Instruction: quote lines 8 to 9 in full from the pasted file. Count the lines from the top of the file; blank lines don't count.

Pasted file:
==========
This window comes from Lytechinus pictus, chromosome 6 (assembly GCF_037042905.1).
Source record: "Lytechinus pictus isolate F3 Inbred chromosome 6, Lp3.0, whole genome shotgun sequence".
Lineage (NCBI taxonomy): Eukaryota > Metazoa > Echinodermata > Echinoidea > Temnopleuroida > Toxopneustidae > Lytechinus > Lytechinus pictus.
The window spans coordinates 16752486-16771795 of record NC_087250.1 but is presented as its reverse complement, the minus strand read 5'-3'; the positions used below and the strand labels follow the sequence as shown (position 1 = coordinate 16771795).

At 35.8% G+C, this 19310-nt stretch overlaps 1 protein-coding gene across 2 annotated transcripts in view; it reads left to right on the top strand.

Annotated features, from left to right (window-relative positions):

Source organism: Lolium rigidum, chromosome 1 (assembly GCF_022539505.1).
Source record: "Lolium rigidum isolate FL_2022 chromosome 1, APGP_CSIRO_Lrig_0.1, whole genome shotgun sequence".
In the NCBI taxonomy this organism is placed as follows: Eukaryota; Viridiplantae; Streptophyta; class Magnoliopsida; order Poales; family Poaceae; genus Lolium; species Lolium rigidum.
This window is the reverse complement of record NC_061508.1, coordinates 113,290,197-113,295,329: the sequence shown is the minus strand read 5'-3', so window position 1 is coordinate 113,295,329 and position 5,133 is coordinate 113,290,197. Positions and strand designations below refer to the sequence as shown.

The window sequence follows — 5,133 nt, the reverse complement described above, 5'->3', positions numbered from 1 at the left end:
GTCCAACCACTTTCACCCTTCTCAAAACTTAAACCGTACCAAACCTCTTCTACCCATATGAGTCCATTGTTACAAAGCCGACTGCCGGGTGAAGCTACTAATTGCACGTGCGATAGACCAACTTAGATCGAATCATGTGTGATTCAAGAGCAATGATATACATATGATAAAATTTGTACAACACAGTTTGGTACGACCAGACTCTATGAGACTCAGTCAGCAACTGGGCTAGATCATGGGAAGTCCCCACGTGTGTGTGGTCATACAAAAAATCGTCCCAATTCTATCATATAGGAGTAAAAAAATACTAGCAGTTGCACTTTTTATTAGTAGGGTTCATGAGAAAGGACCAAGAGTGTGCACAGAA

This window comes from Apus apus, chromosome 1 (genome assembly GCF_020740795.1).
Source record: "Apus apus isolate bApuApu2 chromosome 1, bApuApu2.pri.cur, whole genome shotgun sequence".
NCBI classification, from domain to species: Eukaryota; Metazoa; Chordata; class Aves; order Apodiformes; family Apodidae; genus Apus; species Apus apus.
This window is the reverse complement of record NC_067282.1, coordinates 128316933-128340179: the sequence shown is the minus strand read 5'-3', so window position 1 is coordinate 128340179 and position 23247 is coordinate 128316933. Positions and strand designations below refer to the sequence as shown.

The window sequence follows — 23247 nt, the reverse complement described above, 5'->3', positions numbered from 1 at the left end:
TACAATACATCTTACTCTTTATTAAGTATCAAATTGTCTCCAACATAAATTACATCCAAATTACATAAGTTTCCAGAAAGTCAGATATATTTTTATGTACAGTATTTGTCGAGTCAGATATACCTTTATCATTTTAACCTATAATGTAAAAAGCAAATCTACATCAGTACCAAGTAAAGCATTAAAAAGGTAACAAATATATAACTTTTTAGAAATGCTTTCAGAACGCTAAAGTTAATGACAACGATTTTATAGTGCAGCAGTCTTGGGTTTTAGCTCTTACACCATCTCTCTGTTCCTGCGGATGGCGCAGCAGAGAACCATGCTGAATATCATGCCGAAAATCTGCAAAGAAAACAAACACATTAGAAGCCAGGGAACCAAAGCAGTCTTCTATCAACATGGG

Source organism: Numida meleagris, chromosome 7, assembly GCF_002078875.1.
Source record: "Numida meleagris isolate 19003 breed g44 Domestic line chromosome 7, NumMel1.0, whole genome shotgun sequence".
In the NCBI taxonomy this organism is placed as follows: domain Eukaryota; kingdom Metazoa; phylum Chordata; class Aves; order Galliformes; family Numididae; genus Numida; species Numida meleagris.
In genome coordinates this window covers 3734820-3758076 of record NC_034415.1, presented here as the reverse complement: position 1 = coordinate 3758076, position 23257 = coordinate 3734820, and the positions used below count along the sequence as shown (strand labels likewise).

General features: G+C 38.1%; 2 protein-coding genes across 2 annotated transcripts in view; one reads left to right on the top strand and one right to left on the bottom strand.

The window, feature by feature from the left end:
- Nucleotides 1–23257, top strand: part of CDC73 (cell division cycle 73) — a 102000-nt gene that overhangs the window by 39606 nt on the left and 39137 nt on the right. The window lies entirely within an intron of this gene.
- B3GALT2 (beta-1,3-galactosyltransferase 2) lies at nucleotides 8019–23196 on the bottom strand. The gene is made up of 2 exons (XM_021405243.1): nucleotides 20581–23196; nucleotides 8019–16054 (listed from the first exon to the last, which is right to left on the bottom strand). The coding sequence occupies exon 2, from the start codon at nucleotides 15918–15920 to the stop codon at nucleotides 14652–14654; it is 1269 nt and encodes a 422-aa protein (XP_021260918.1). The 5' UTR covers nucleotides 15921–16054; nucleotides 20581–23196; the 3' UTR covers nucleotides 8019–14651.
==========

Source record: "Lolium rigidum isolate FL_2022 chromosome 1, APGP_CSIRO_Lrig_0.1, whole genome shotgun sequence".
In the NCBI taxonomy this organism is placed as follows: Eukaryota; Viridiplantae; Streptophyta; class Magnoliopsida; order Poales; family Poaceae; genus Lolium; species Lolium rigidum.